The expression:

$$$x-1=7$$$

is an equation. That is, an equality that is satisfied for some value of $$x$$.

The left side of the equality is named the first member of the equation and the right one, the second member.

In this equality there are known numbers ($$-1$$ and $$7$$) and one not known number ($$x$$).

These are the terms of the equation: $$x$$ is the unknown since it is the number that it is necessary to find, and $$-1$$ and $$7$$ are the constants or independent terms because they are not associated with any unknown.

All the equations that we will study in this unit are named linear or first degree equations because the unknown is raised to the first power, $$1$$, or in other words, the unknown or unknowns have no exponents.

Returning to the example, the equation is asking: what number is equal to $$7$$ if we subtract $$1$$ from that number?

The almost immediate answer is $$8$$. It is possible to verify whether this number satisfies the equality by substituting, in the equation, $$x$$ with $$8$$:

$$$8-1=7 \Rightarrow 7=7$$$

And, indeed, $$8$$ is the solution since the equality is satisfied.

Might $$-6$$ be another solution? Again, let's verify it by substituting $$x$$ with $$-6$$:$$$-6-1=7 \Rightarrow -7=7$$$The equality is not satisfied, so $$-6$$ is not a solution to the equation.

We can apply the same reasoning to the following equation:

$$$2x=12$$$

Namely: what number multiplied by $$2$$ is $$12$$? We don't need to think very long to conclude that it is $$6$$. We replace $$x$$ by this number to verify that our deduction is true:

$$$2 \cdot 6=12 \Rightarrow 12=12$$$

The equality is satisfied, so $$6$$ is a solution for the equation.

Usually, the equations are not so simple in the sense that it is not always so easy to deduce its solution as in the previous cases.

To solve equations there is a quite effective method that is summed up in the following points:

- Group the terms with the unknown on one side of the equality, usually the first member, and the constants on the other side.
- Operate whenever it is possible to simplify the expression. This means removing brackets and denominators if there are any.
- Isolate the unknown.

Applying this method to the previous examples:$$$x-1=7 \Rightarrow x=7+1 \Rightarrow x=8$$$

$$$2x=12 \Rightarrow x=\displaystyle \frac{12}{2} \Rightarrow x=6$$$

To move elements from side to side of the equality it is necessary to bear in mind that:

- If they were adding up or subtracting they will have the opposite sign on the other side.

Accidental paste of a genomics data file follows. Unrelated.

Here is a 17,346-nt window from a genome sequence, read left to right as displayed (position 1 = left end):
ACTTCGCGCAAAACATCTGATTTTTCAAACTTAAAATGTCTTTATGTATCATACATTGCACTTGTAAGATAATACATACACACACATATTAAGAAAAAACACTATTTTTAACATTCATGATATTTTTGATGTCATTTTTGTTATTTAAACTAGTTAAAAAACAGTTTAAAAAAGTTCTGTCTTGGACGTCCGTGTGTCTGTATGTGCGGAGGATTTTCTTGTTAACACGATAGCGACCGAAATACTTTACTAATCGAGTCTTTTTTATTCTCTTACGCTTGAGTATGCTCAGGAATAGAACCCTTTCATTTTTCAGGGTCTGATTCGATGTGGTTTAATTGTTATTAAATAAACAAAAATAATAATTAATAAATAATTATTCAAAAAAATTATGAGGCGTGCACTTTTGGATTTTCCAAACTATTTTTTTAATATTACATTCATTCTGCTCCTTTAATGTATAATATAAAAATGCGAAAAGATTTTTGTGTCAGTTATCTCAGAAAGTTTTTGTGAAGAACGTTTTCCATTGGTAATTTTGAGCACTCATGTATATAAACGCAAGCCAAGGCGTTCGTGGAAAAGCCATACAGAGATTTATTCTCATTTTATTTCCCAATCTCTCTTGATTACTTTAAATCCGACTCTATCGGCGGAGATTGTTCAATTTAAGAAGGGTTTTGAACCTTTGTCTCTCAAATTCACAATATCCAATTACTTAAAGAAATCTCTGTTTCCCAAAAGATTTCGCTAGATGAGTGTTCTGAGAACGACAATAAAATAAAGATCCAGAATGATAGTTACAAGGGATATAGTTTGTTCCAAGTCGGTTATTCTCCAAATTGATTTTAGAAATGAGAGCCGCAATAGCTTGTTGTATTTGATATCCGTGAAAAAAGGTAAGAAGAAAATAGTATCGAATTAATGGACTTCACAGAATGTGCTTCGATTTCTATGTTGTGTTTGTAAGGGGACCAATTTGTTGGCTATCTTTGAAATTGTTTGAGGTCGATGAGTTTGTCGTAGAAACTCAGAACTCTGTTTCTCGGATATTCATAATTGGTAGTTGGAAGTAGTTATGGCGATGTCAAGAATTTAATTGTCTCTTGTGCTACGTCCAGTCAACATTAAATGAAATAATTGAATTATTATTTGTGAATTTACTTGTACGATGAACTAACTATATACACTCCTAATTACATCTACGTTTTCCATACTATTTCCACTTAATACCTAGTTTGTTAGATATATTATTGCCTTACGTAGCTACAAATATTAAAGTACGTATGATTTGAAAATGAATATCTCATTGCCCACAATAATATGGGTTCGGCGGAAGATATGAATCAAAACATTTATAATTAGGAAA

$$$-2-3x=7 \Rightarrow -3x=7+2$$$

- If they were multiplying they will be dividing and vice versa, but the sign is not modified on having changed side.

Continuing with the same equation of the example:

$$$-3x=7+2 \Rightarrow x= \displaystyle \frac{7+2}{-3}=\frac{9}{-3}=-3$$$

Let's apply those steps to solve equations to the following example:$$$-2x+3=5$$$

The first step is to group the terms with $$x$$ in the first member.

To do this, we will move the $$3$$ to the second member, bearing in mind that we have to change its sign:

$$$-2x=5-3$$$

We operate the second member:

$$$-2x=2$$$

Now it is necessary to get rid of the $$-2$$ that it is multiplying $$x$$.

The product, in this case, goes to the other side of the equality becoming a quotient, but without changing its sign, so that:

$$$x=\displaystyle \frac{2}{-2}=-1$$$

To verify if the result is correct we replace the value we have found by $$x$$:

$$$-2x+3=5 \Rightarrow -2 \cdot (-1)+3=5 \Rightarrow 2+3=5 \Rightarrow 5=5$$$

The result is correct, since the equality is satisifed.

$$$\displaystyle 1+\frac{x}{2}=-3$$$

We start by isolating the terms with $$x$$ in the first member. To do this the $$1$$ goes to the second member, with the opposite sign:

$$$\displaystyle \frac{x}{2}=-3-1$$$

If we calculate the second member:

$$$\displaystyle \frac{x}{2}=-4$$$

And now we move the element that it is dividing $$x$$ by $$2$$. For this it is necessary to bear in mind that a quotient goes to the other side by multiplying (and without changing sign), so that:

$$$x=-4\cdot 2=-8$$$

We can prove that the result is correct by replacing the value found for $$x$$:

$$$\displaystyle 1+\frac{x}{2}=-3 \Rightarrow 1+\frac{-8}{2}=-3 \Rightarrow 1-4=-3 \Rightarrow -3=-3$$$

The obtained value is, again, valid.

Sometimes there are linear equations with one unknown that have no solution. For instance:

$$$\displaystyle \frac{x}{2} -1=\frac{3x}{2}-x$$$

If the method is applied and all the terms with $$x$$ are isolated in the first member and the constant in the second one, we obtain:

$$$\displaystyle \frac{x}{2}-1=\frac{3x}{2}-x \Rightarrow \frac{x}{2}-\frac{3x}{2}+x=1$$$

Now it is necessary to apply the least common multiple:

$$$\displaystyle \frac{x}{2}-\frac{3x}{2}+\frac{2x}{2}=1 \Rightarrow \frac{3x-3x}{2}=1 \Rightarrow \frac{0}{2}=1 \Rightarrow 0=2$$$

The unknown disappears after performing the operations. When this happens it is said that the equation has no solution.

A useful tool when we want to set out problems in a written form, is being able to write an equation from its solution. We are going to see how to write an equation for which we want to have a specific solution.

We want to write an equation that should have the value $$7$$ as a solution. It is written as follows: $$x=7$$.

If we subtract $$3$$ from both sides of the equality, we will get the same solution: $$x-3=7-3$$.

Now we multiply by $$2$$ on both sides of the equality:

$$$\begin{array}{rcl}2 \cdot (x-3) &=& 2\cdot (7-3) \\ 2 \cdot (x-3) &=& 2 \cdot 4 \\ 2 \cdot (x-3)&=& 8 \end{array}$$$

If we evaluate $$7$$ in the equation we will see that it is a solution:

$$$\begin{array}{rcl} 2 \cdot (7-3)&=&8 \\ 2\cdot 4 &=& 8 \\ 8&=& 8\end{array}$$$

This equation $$2 \cdot (x-3)=8$$ might appear after reading the following exercise: "$$3$$ years ago, the double of my age was $$8$$. How old am I?”.